ISLAMABAD: The international credit rating agency Fitch on Tuesday lowered Pakistan’s long-term foreign currency issuer default rating (IDR) from “CCC+” to “CCC-” due to significant refinancing concerns.
The rating agency said in a statement that the downgrading reflected a further severe worsening in external liquidity and funding conditions as well as the drop in foreign currency reserves to dangerously low levels.
“While we expect the ninth review of Pakistan’s IMF (International Monetary Fund) programme to be successful, the downgrade also highlights significant risks to programme performance and funding, notably in the lead-up to this year’s elections. In our opinion, the risk of default or debt restructuring is growing.
When compared to a peak of more than $20 billion at the end of August 2021, Fitch noted that the foreign exchange reserves were only approximately $2.9 billion on February 3 or less than three weeks’ worth of imports.
“Falling reserves reflect high, albeit falling, current account deficits (CADs), external debt servicing, and earlier FX intervention by the central bank, particularly in 4Q22, when an apparent informal exchange-rate cap was in effect,” the report continued.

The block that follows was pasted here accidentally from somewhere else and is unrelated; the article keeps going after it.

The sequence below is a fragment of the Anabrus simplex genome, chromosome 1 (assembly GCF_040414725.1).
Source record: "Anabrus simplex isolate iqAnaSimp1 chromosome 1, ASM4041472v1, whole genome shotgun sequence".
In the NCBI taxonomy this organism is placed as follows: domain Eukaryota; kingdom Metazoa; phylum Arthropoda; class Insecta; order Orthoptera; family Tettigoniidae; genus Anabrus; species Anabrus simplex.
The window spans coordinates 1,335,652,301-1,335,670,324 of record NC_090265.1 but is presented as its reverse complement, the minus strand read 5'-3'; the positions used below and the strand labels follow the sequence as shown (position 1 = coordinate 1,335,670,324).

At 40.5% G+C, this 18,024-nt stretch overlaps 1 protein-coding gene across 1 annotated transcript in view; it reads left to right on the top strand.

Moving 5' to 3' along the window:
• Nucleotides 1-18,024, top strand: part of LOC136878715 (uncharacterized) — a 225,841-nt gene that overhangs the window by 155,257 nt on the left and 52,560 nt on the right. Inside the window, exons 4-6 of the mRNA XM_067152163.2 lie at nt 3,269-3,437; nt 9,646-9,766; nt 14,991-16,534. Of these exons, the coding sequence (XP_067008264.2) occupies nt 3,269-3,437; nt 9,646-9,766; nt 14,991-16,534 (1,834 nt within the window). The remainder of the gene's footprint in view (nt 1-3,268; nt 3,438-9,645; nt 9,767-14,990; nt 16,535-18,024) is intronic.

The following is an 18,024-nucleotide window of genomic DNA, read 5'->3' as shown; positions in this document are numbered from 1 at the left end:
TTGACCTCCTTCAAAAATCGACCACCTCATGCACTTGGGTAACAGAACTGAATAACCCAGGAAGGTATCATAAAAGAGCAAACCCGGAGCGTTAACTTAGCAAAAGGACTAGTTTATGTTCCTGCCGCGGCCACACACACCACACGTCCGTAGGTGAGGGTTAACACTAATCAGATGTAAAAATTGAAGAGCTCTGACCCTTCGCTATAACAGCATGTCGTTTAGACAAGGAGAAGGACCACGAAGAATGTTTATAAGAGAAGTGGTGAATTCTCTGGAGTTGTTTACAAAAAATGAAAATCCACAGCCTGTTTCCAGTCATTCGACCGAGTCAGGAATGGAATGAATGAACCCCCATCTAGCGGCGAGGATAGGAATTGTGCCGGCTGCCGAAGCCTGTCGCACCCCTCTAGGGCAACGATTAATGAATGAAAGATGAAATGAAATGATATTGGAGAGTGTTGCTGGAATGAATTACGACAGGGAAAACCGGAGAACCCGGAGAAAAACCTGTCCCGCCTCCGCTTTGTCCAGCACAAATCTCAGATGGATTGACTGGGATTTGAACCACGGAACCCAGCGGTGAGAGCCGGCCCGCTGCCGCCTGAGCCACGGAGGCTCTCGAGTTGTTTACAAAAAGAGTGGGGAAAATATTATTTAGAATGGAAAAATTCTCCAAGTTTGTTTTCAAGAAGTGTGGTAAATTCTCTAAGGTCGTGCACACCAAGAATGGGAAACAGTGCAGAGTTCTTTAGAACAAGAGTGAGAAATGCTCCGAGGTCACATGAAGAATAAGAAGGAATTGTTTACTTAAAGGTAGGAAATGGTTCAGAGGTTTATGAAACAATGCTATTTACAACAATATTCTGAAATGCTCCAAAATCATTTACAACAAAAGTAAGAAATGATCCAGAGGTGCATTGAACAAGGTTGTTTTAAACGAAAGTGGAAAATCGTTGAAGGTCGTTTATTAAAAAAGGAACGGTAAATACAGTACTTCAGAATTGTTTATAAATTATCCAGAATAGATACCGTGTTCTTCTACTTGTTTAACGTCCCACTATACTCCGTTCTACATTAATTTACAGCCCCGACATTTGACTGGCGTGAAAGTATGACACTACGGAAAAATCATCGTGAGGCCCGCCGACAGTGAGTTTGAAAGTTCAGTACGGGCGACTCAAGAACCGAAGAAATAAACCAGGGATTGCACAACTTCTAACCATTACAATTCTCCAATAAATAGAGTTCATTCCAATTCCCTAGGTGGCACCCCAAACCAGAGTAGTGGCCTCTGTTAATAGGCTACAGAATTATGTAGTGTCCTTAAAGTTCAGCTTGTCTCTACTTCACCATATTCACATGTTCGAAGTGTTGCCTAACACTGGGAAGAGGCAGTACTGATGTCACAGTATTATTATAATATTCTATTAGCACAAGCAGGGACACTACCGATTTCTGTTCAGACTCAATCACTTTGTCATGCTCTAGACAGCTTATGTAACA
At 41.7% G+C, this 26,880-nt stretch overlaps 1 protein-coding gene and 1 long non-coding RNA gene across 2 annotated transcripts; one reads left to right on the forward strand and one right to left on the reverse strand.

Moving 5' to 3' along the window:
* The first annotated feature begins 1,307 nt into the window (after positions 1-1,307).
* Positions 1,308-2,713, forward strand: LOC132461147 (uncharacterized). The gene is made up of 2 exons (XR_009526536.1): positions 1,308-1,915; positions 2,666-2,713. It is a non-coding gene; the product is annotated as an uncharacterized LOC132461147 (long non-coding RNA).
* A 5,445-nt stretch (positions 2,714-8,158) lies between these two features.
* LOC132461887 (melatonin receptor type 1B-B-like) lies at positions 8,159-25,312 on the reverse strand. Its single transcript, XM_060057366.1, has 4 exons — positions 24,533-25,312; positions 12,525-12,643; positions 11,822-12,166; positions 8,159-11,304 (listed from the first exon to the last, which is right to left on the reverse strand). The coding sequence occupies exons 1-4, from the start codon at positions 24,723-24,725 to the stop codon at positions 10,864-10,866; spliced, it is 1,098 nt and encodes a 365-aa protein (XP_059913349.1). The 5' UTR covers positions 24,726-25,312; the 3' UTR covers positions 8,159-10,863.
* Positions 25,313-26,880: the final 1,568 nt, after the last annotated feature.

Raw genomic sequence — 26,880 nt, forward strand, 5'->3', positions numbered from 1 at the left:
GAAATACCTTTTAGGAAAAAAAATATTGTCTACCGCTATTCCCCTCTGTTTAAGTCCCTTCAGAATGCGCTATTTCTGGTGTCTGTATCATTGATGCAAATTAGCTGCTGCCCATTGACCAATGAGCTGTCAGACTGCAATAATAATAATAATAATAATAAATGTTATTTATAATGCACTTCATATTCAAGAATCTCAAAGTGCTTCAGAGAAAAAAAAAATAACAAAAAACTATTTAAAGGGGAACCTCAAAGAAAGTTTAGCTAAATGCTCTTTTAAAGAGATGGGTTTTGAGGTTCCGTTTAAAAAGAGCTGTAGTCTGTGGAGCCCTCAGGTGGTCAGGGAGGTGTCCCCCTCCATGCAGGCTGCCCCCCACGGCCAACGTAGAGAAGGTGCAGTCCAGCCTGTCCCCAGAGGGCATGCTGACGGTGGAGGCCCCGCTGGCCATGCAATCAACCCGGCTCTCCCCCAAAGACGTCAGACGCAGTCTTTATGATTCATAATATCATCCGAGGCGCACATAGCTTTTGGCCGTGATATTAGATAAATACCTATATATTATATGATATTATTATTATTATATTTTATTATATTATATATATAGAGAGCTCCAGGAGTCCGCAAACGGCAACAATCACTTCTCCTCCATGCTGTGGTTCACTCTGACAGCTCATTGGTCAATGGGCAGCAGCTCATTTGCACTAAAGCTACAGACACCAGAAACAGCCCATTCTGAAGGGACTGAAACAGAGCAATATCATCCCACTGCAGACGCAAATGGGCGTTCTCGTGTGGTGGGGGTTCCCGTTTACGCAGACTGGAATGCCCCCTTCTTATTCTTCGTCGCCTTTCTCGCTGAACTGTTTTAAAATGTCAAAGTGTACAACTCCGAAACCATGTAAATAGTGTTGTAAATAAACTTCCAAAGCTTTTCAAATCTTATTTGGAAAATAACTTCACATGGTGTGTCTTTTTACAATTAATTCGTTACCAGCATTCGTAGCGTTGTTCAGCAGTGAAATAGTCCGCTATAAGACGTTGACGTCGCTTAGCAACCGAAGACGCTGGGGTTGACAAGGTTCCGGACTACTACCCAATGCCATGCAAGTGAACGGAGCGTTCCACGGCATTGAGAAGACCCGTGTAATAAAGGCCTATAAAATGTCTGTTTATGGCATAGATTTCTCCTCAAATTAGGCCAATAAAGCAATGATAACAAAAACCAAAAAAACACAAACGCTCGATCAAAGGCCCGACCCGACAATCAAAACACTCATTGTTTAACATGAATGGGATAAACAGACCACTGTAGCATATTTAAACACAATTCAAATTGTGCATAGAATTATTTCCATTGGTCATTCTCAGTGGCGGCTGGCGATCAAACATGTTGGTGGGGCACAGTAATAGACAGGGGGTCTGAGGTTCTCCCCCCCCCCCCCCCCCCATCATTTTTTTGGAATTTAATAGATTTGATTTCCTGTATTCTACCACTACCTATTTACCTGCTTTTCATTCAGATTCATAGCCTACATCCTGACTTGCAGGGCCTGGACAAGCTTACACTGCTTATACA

The statement continued, “We expect reserves to remain at low levels, albeit we do foresee a minor recovery during the remainder of FY23, due to projected inflows and the recently lifted exchange rate cap.”
A difficult political environment, stringent IMF requirements, and funding requirements for the IMF programme were all cited by the rating agency as contributing reasons for the rating lowering.
The ninth review of Pakistan’s IMF programme, which was initially scheduled for November 2022, has been delayed, according to Fitch, due to issues with revenue collection, energy subsidies, and policies that are incompatible with a market-determined currency rate.
According to the agency, Pakistan’s longtime allies, including China, Saudi Arabia, and the United Arab Emirates, have expressed hesitation to provide financial support because there isn’t an IMF programme in place, which is “also crucial for additional multilateral and bilateral funding.”
The agency does, however, note that Pakistan will be able to access funds after a successful review. During the fiscal year, Pakistan is expected to receive $3.5 billion from other multilateral.
The next fiscal year’s external public-debt maturities are expected to remain high, according to Fitch.